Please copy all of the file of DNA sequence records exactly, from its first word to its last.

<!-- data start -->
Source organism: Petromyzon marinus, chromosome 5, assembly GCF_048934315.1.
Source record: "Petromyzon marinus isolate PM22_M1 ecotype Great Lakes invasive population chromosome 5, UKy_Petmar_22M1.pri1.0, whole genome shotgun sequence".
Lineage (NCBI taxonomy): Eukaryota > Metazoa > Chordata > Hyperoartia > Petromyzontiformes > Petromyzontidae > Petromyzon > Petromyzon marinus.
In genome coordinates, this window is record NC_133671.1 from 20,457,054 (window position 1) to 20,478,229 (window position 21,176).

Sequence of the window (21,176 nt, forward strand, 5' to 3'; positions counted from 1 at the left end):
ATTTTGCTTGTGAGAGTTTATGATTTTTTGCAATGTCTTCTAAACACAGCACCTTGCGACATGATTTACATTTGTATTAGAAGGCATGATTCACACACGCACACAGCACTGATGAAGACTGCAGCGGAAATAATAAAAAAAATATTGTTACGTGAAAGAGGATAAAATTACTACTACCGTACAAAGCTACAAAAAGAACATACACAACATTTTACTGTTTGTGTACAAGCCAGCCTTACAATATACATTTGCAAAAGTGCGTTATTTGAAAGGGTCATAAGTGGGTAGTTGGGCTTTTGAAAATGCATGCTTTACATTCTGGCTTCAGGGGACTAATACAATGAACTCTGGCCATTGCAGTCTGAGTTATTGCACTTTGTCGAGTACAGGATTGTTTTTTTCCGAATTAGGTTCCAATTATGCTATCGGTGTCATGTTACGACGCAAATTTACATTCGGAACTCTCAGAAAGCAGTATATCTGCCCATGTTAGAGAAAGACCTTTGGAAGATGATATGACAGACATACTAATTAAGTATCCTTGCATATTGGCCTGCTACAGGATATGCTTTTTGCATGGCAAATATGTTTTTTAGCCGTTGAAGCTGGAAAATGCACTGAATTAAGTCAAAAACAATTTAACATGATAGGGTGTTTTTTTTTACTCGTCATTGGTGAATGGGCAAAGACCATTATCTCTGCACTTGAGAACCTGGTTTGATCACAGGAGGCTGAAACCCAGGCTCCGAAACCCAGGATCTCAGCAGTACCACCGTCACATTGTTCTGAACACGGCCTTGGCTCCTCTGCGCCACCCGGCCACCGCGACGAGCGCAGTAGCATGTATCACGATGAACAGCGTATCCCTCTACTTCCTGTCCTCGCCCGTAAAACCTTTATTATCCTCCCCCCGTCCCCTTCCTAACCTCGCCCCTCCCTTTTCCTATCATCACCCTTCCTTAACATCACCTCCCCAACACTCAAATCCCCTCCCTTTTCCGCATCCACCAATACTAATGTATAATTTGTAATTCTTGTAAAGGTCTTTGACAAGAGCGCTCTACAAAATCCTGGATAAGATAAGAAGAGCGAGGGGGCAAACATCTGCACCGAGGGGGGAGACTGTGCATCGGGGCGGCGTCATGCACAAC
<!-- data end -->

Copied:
Source organism: Petromyzon marinus, chromosome 5, assembly GCF_048934315.1.
Source record: "Petromyzon marinus isolate PM22_M1 ecotype Great Lakes invasive population chromosome 5, UKy_Petmar_22M1.pri1.0, whole genome shotgun sequence".
Lineage (NCBI taxonomy): Eukaryota > Metazoa > Chordata > Hyperoartia > Petromyzontiformes > Petromyzontidae > Petromyzon > Petromyzon marinus.
In genome coordinates, this window is record NC_133671.1 from 20,457,054 (window position 1) to 20,478,229 (window position 21,176).

Sequence of the window (21,176 nt, forward strand, 5' to 3'; positions counted from 1 at the left end):
ATTTTGCTTGTGAGAGTTTATGATTTTTTGCAATGTCTTCTAAACACAGCACCTTGCGACATGATTTACATTTGTATTAGAAGGCATGATTCACACACGCACACAGCACTGATGAAGACTGCAGCGGAAATAATAAAAAAAATATTGTTACGTGAAAGAGGATAAAATTACTACTACCGTACAAAGCTACAAAAAGAACATACACAACATTTTACTGTTTGTGTACAAGCCAGCCTTACAATATACATTTGCAAAAGTGCGTTATTTGAAAGGGTCATAAGTGGGTAGTTGGGCTTTTGAAAATGCATGCTTTACATTCTGGCTTCAGGGGACTAATACAATGAACTCTGGCCATTGCAGTCTGAGTTATTGCACTTTGTCGAGTACAGGATTGTTTTTTTCCGAATTAGGTTCCAATTATGCTATCGGTGTCATGTTACGACGCAAATTTACATTCGGAACTCTCAGAAAGCAGTATATCTGCCCATGTTAGAGAAAGACCTTTGGAAGATGATATGACAGACATACTAATTAAGTATCCTTGCATATTGGCCTGCTACAGGATATGCTTTTTGCATGGCAAATATGTTTTTTAGCCGTTGAAGCTGGAAAATGCACTGAATTAAGTCAAAAACAATTTAACATGATAGGGTGTTTTTTTTTACTCGTCATTGGTGAATGGGCAAAGACCATTATCTCTGCACTTGAGAACCTGGTTTGATCACAGGAGGCTGAAACCCAGGCTCCGAAACCCAGGATCTCAGCAGTACCACCGTCACATTGTTCTGAACACGGCCTTGGCTCCTCTGCGCCACCCGGCCACCGCGACGAGCGCAGTAGCATGTATCACGATGAACAGCGTATCCCTCTACTTCCTGTCCTCGCCCGTAAAACCTTTATTATCCTCCCCCCGTCCCCTTCCTAACCTCGCCCCTCCCTTTTCCTATCATCACCCTTCCTTAACATCACCTCCCCAACACTCAAATCCCCTCCCTTTTCCGCATCCACCAATACTAATGTATAATTTGTAATTCTTGTAAAGGTCTTTGACAAGAGCGCTCTACAAAATCCTGGATAAGATAAGAAGAGCGAGGGGGCAAACATCTGCACCGAGGGGGGAGACTGTGCATCGGGGCGGCGTCATGCACAAC